[caption id="attachment_172205" align="aligncenter" width="1180"] Image: Pixabay.com (2017), CC0/PD[/caption]
Sometimes, my toddler can’t seem to handle life. Whether it’s when he wakes up from his nap, when he’s sleepy (but not sleepy enough for an early naptime), or when he’s just overstimulated, he grows very upset. Tears pour out of his eyes as he scrunches up his face and wails. In those moments, all he wants is to be held. As he rests his face on my or my husband’s chest, a peace will slowly overcome him. He’ll blink his eyes and look around as his wails soften to whimpers. He’ll then rest there, awake but happy. I don’t know why my son is going through this phase; perhaps it’s a combination of rapid physical developments, the hazy knowledge that a new baby will soon enter our home, and the many drastic changes that have come with the recent worldwide health crisis. Whatever the case, it seems that what he needs at times is just a comforting hug and presence, no words necessary.
In the past couple of months, as our country has turned topsy-turvy, I can’t help but think that many of us can relate to my toddler. We’ve had moments, days, or weeks of being overwhelmed by the world. We, as a Church, are weary. We are aching for regular reception of the Sacraments, we are suffering from isolation, and we are just plain tired. How perfect, then, that today we celebrate the Blessed Virgin Mary, Mother of the Church.
Just two years ago, this obligatory memorial was added to the calendar in the Roman Rite. It reminds us to look to Mary, the mother of God and our mother. The decree for this celebration declares that:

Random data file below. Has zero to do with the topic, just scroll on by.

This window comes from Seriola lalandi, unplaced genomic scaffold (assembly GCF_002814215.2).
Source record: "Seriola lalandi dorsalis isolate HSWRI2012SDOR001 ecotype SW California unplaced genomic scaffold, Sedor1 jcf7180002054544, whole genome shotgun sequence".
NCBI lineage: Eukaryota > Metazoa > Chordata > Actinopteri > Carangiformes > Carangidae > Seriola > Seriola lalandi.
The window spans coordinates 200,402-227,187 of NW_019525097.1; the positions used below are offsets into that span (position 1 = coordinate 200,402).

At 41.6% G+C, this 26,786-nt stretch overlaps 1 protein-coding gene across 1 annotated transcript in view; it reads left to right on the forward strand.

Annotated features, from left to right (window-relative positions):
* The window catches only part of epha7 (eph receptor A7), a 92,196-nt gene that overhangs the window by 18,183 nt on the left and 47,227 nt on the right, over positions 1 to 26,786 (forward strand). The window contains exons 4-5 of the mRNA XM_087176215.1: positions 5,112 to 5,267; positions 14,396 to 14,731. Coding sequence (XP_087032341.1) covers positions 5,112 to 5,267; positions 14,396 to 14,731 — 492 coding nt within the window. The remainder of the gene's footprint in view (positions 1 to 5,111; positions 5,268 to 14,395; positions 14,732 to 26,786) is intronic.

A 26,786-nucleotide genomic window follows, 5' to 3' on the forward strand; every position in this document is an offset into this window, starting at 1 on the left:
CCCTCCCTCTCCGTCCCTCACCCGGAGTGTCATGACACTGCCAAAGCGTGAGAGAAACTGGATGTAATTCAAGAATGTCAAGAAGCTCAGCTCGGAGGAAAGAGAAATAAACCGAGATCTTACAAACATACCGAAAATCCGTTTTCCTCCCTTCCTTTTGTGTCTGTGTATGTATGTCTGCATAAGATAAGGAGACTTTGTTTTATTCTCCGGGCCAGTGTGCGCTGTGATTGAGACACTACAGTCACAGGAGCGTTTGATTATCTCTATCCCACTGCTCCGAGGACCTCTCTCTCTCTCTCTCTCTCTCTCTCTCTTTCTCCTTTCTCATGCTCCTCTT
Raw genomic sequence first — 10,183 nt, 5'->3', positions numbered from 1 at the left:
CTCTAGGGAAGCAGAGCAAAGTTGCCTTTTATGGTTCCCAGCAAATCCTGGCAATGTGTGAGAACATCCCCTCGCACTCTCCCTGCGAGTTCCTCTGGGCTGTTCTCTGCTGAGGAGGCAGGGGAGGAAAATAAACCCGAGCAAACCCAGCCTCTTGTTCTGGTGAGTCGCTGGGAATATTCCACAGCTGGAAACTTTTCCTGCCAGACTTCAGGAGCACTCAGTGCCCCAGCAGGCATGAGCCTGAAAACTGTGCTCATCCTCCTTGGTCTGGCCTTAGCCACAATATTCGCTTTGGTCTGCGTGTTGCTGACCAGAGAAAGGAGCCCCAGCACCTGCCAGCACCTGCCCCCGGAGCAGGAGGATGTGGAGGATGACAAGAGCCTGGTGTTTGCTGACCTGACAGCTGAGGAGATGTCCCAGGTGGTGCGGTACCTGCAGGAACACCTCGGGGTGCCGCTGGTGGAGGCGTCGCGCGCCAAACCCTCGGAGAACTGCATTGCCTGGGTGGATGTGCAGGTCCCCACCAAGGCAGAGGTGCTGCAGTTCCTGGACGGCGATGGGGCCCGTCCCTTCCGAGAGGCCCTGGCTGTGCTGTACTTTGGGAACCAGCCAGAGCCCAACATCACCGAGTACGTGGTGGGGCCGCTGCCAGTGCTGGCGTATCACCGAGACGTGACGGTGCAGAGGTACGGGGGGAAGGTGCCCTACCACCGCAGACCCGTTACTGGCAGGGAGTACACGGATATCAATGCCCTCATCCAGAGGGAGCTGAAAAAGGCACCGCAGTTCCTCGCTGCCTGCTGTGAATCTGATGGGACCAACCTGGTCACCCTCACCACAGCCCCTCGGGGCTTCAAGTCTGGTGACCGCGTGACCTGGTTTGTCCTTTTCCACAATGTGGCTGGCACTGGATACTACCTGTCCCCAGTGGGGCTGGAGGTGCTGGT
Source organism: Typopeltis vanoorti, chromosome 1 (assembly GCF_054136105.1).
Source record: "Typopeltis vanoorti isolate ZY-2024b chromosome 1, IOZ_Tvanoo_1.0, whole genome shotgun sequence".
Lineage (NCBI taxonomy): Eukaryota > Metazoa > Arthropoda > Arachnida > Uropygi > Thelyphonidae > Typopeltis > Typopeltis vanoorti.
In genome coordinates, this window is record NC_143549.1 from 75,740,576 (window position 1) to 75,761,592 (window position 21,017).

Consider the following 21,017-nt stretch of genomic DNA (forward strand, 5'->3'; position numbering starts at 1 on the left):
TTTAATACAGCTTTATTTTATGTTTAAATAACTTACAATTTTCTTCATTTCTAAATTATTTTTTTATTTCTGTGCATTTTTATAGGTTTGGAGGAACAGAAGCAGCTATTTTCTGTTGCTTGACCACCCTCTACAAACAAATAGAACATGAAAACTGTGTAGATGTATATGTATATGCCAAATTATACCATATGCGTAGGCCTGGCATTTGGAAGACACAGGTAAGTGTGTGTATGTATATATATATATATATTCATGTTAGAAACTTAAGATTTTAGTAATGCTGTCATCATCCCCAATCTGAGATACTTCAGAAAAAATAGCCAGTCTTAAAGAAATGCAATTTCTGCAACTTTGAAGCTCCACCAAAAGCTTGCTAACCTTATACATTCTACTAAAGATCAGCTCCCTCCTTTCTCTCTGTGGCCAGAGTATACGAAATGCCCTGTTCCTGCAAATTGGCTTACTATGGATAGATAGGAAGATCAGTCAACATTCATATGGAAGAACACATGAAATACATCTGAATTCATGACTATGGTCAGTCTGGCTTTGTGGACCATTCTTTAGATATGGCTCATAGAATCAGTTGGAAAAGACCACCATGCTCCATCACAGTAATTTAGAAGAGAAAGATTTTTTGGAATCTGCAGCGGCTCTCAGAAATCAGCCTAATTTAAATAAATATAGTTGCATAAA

Indeed, the Mother standing beneath the cross (cf. John 19:25), accepted her Son’s testament of love and welcomed all people in the person of the beloved disciple as sons and daughters to be reborn unto life eternal. She thus became the tender Mother of the Church which Christ begot on the cross handing on the Spirit.
Mary calls us, welcomes us, and comforts us. In these times when various members of the Church are feeling hurt, isolated, and confused, we need to turn and run to our Blessed Mother. She, who God trusted to care for Christ, is now our mother! She, who held Christ during His life and after His death, can now hold us. Being a loving mother, wouldn’t she care for us? Wouldn’t she want to console and comfort us? Wouldn’t she want us to come to her when we’re feeling frustrated or overwhelmed?
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Whatever your doubts, whatever your sorrows, whatever your sufferings are at this moment, I invite you to bring them to Mary. She is Mother of the Church, and she will continue to help us and draw us closer to Christ.
Copyright 2020 AnneMarie Miller
About the Author
Eagerly seeking new adventures each day, AnneMarie enjoys life in Oklahoma with her husband and little boy. She has a passion for the Faith and particularly loves learning more about the Liturgy, saints, and various devotions. AnneMarie’s musings on Catholicism, literature, and motherhood can be found on her blog, Sacrifice of Love.